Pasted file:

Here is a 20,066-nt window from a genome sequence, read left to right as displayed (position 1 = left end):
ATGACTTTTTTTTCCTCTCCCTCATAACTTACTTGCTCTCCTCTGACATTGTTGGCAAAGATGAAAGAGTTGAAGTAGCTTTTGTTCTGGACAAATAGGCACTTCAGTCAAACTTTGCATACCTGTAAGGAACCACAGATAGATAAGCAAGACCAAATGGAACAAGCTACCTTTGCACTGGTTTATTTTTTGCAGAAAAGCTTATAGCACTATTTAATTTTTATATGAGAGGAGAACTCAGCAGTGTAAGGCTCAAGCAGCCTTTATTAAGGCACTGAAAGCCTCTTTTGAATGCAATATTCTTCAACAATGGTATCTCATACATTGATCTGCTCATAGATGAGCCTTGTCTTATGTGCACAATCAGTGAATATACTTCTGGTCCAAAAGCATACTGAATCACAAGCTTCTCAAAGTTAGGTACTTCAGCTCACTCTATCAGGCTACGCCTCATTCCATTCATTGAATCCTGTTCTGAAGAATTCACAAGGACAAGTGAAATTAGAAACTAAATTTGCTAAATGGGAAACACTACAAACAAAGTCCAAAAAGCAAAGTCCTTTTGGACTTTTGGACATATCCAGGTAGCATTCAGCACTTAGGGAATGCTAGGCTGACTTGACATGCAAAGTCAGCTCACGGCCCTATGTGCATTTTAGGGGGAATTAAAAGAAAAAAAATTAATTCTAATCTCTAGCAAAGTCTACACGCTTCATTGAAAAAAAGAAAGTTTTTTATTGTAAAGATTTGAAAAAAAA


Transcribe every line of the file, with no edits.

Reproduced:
Here is a 20,066-nt window from a genome sequence, read left to right as displayed (position 1 = left end):
ATGACTTTTTTTTCCTCTCCCTCATAACTTACTTGCTCTCCTCTGACATTGTTGGCAAAGATGAAAGAGTTGAAGTAGCTTTTGTTCTGGACAAATAGGCACTTCAGTCAAACTTTGCATACCTGTAAGGAACCACAGATAGATAAGCAAGACCAAATGGAACAAGCTACCTTTGCACTGGTTTATTTTTTGCAGAAAAGCTTATAGCACTATTTAATTTTTATATGAGAGGAGAACTCAGCAGTGTAAGGCTCAAGCAGCCTTTATTAAGGCACTGAAAGCCTCTTTTGAATGCAATATTCTTCAACAATGGTATCTCATACATTGATCTGCTCATAGATGAGCCTTGTCTTATGTGCACAATCAGTGAATATACTTCTGGTCCAAAAGCATACTGAATCACAAGCTTCTCAAAGTTAGGTACTTCAGCTCACTCTATCAGGCTACGCCTCATTCCATTCATTGAATCCTGTTCTGAAGAATTCACAAGGACAAGTGAAATTAGAAACTAAATTTGCTAAATGGGAAACACTACAAACAAAGTCCAAAAAGCAAAGTCCTTTTGGACTTTTGGACATATCCAGGTAGCATTCAGCACTTAGGGAATGCTAGGCTGACTTGACATGCAAAGTCAGCTCACGGCCCTATGTGCATTTTAGGGGGAATTAAAAGAAAAAAAATTAATTCTAATCTCTAGCAAAGTCTACACGCTTCATTGAAAAAAAGAAAGTTTTTTATTGTAAAGATTTGAAAAAAAA